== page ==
MANCHESTER — When it comes to the cost to the city of removing snow from city streets, it's not as much the depth, as it is the frequency.
Five snowstorms in a 10-day period this month drained an estimated 25 percent of Manchester's snow plowing budget for the winter of 2014, and city highway officials say the accounts are now depleted.
The official winter season still has a month remaining. But nature knows nothing of calendars and is quite adept at whipping up additional foul weather systems well after the tulips and crocuses appear.
N.H. Department of Public Works managers are faced with the potential for more storms and will have to find the money to pay to clear Manchester's more than 400 miles of road.
Bills are still being tallied for the most recent storms, but the budget took at big hit earlier in the month with multiple storms in less than a week's time.
"Three storms on the 10th, the 13th and the 15th cost $225,000," said Tim Clougherty, the deputy public works director in charge of administration. "Given the back-to-back nature of the storms, we're still accounting for all of our costs."
80 inches of snow
National Weather Service records say that central New Hampshire has received close to 80 inches of snow so far this winter — close to three feet of snow in February alone — during which there have been eight days on which an inch or more of snow has fallen.
Last year, the city had money left in its snow and ice accounts right up to the end of winter in March. In the previous year, the winter of 2012, when there were no major storms from October until mid-February, the city spent only $550,000 on snow plowing and salting.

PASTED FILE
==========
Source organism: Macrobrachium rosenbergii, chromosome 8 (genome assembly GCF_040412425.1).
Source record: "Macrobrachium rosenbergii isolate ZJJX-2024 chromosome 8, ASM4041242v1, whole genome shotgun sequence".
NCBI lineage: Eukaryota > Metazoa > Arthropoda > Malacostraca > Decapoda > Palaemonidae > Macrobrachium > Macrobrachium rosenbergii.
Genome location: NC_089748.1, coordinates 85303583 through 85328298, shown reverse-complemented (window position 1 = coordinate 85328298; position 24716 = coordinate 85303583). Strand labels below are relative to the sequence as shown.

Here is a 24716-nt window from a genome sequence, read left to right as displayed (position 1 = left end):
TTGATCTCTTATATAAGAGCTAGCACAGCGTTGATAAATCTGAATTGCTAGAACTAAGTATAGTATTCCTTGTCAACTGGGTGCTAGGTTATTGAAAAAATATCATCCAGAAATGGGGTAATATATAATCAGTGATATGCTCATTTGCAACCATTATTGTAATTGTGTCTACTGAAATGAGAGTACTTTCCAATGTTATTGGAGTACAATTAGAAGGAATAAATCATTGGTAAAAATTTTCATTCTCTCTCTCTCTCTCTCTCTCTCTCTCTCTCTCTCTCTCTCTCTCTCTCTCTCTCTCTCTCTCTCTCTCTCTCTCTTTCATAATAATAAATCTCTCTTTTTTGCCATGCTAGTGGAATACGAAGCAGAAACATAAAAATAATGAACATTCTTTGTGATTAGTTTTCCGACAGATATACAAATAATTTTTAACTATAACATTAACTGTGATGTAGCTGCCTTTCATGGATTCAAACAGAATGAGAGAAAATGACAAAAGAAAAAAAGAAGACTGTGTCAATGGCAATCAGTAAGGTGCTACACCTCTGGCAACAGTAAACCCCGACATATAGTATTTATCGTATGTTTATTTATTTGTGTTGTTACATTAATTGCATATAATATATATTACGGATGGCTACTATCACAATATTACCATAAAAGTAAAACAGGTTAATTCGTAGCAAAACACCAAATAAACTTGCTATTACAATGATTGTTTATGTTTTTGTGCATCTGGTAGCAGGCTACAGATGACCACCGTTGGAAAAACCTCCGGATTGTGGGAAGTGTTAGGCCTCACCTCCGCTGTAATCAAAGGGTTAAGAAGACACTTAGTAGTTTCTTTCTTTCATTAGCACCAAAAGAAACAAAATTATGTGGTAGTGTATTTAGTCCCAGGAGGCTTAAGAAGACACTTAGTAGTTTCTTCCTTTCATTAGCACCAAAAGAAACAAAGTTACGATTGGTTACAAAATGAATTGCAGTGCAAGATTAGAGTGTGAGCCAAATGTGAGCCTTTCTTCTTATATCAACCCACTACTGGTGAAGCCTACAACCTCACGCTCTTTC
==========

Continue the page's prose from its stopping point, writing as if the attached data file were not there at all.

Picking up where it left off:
Clougherty said that when the snow removal fund runs at a deficit, the DPW must look to other areas to meet the cost.
"It is part of the general fund, so we will be making up any shortfall with that," Clougherty said. "If we feel that our entire department general fund will be exceeded, we would have to go the Board of Mayor and Aldermen."
One of the biggest budget strains this year is the sheer number of snowstorms. There have been at least 33 days when more than trace amounts of snow have been received, and 15 on which two or more inches of snow fell, although many snowstorms begin one day and end the next.
The duration of a storm determines how much overtime, fuel and supplies, such as salt, will be consumed. But the city is hit with a minimum expense whenever there's enough snow to order the plows and sanders to hit the streets.
"It doesn't matter if it's two inches or six inches, we have to send out our fleet; we have a base cost for covering all our streets," Clougherty said. "It doesn't cost more to plow four (inches) than to plow an inch-and-a-half."
Taking a toll on equipment
Frequent storms take their toll on equipment, which may require repairs when it is needed on the streets. The Public Works Department has asked the Board of Mayor and Aldermen to allow it to keep a older truck that was scheduled to be scrapped, just in case it is needed while other equipment is being repaired.
Some cities have reported that the number of storms has drained their supply of salt and sand, but that isn't an issue in Manchester. The city uses salt, as opposed to sand or a salt/sand mix to treat roads, and Clougherty said there is no danger of running out before the snow season is over.
By that time, attention — and whatever dollars are left — will have turned to filling potholes of spring.